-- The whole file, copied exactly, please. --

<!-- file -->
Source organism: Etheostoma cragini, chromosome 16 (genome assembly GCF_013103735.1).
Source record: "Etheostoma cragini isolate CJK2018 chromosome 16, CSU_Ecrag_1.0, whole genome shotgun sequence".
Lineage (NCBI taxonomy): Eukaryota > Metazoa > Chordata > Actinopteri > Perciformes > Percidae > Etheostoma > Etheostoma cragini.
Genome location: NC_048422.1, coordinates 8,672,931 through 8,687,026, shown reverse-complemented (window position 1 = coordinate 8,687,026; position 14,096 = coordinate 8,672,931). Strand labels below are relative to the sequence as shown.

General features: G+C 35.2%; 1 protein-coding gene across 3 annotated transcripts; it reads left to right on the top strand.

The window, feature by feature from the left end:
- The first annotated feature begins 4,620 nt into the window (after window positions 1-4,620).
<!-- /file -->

Source organism: Etheostoma cragini, chromosome 16 (genome assembly GCF_013103735.1).
Source record: "Etheostoma cragini isolate CJK2018 chromosome 16, CSU_Ecrag_1.0, whole genome shotgun sequence".
Lineage (NCBI taxonomy): Eukaryota > Metazoa > Chordata > Actinopteri > Perciformes > Percidae > Etheostoma > Etheostoma cragini.
Genome location: NC_048422.1, coordinates 8,672,931 through 8,687,026, shown reverse-complemented (window position 1 = coordinate 8,687,026; position 14,096 = coordinate 8,672,931). Strand labels below are relative to the sequence as shown.

General features: G+C 35.2%; 1 protein-coding gene across 3 annotated transcripts; it reads left to right on the top strand.

The window, feature by feature from the left end:
- The first annotated feature begins 4,620 nt into the window (after window positions 1-4,620).